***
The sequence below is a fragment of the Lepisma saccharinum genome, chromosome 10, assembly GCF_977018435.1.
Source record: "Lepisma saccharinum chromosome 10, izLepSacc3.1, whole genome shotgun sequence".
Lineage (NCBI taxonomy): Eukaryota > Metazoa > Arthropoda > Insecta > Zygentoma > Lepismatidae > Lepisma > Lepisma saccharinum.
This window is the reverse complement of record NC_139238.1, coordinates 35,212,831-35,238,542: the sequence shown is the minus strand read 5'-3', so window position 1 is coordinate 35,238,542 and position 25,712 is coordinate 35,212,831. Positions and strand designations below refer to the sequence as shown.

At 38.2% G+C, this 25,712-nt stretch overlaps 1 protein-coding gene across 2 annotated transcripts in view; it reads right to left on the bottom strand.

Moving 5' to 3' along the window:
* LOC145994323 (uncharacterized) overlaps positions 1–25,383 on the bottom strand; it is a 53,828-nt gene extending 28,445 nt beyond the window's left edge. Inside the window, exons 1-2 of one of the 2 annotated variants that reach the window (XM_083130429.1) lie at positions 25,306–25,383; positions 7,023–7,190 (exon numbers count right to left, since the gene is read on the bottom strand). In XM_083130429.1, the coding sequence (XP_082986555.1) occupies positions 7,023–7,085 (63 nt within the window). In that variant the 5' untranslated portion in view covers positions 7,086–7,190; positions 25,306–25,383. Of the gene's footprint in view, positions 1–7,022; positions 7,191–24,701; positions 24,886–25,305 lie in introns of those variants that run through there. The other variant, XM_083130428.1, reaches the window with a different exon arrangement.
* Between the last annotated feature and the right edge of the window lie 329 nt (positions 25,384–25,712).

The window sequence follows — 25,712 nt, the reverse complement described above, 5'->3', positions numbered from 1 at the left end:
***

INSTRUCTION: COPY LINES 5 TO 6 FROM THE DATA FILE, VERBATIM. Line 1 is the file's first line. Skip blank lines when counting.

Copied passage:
At 38.2% G+C, this 25,712-nt stretch overlaps 1 protein-coding gene across 2 annotated transcripts in view; it reads right to left on the bottom strand.

Moving 5' to 3' along the window: